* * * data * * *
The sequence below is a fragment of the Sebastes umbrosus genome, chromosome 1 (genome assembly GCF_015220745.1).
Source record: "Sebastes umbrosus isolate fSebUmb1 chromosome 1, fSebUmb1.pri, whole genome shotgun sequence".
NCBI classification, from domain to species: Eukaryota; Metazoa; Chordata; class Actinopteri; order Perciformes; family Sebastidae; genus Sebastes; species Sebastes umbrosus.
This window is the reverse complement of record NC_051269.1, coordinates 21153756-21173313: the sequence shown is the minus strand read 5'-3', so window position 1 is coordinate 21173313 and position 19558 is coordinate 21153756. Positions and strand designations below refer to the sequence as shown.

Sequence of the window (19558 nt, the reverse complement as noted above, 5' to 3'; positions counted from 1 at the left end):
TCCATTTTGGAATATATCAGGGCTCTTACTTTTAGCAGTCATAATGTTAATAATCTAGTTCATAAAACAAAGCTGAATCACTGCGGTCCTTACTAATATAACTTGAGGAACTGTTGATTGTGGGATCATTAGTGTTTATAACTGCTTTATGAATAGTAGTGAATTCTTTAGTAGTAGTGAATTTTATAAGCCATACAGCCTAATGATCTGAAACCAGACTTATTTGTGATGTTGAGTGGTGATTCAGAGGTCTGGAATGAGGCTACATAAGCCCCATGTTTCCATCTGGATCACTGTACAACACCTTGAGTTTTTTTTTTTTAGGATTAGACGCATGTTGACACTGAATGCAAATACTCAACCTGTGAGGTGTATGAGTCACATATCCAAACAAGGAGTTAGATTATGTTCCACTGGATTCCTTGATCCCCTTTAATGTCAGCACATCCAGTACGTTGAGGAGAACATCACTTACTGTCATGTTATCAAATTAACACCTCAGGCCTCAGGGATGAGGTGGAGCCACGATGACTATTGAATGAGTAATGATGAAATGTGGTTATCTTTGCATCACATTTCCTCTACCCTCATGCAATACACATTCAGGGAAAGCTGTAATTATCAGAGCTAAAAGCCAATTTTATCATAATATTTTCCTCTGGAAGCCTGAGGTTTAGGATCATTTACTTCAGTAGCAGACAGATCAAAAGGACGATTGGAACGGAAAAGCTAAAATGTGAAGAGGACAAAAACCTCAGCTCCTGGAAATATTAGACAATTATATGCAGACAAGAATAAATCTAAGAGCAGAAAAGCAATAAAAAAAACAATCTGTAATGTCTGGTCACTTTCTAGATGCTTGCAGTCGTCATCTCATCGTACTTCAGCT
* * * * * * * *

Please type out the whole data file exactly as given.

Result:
The sequence below is a fragment of the Sebastes umbrosus genome, chromosome 1 (genome assembly GCF_015220745.1).
Source record: "Sebastes umbrosus isolate fSebUmb1 chromosome 1, fSebUmb1.pri, whole genome shotgun sequence".
NCBI classification, from domain to species: Eukaryota; Metazoa; Chordata; class Actinopteri; order Perciformes; family Sebastidae; genus Sebastes; species Sebastes umbrosus.
This window is the reverse complement of record NC_051269.1, coordinates 21153756-21173313: the sequence shown is the minus strand read 5'-3', so window position 1 is coordinate 21173313 and position 19558 is coordinate 21153756. Positions and strand designations below refer to the sequence as shown.

Sequence of the window (19558 nt, the reverse complement as noted above, 5' to 3'; positions counted from 1 at the left end):
TCCATTTTGGAATATATCAGGGCTCTTACTTTTAGCAGTCATAATGTTAATAATCTAGTTCATAAAACAAAGCTGAATCACTGCGGTCCTTACTAATATAACTTGAGGAACTGTTGATTGTGGGATCATTAGTGTTTATAACTGCTTTATGAATAGTAGTGAATTCTTTAGTAGTAGTGAATTTTATAAGCCATACAGCCTAATGATCTGAAACCAGACTTATTTGTGATGTTGAGTGGTGATTCAGAGGTCTGGAATGAGGCTACATAAGCCCCATGTTTCCATCTGGATCACTGTACAACACCTTGAGTTTTTTTTTTTTAGGATTAGACGCATGTTGACACTGAATGCAAATACTCAACCTGTGAGGTGTATGAGTCACATATCCAAACAAGGAGTTAGATTATGTTCCACTGGATTCCTTGATCCCCTTTAATGTCAGCACATCCAGTACGTTGAGGAGAACATCACTTACTGTCATGTTATCAAATTAACACCTCAGGCCTCAGGGATGAGGTGGAGCCACGATGACTATTGAATGAGTAATGATGAAATGTGGTTATCTTTGCATCACATTTCCTCTACCCTCATGCAATACACATTCAGGGAAAGCTGTAATTATCAGAGCTAAAAGCCAATTTTATCATAATATTTTCCTCTGGAAGCCTGAGGTTTAGGATCATTTACTTCAGTAGCAGACAGATCAAAAGGACGATTGGAACGGAAAAGCTAAAATGTGAAGAGGACAAAAACCTCAGCTCCTGGAAATATTAGACAATTATATGCAGACAAGAATAAATCTAAGAGCAGAAAAGCAATAAAAAAAACAATCTGTAATGTCTGGTCACTTTCTAGATGCTTGCAGTCGTCATCTCATCGTACTTCAGCT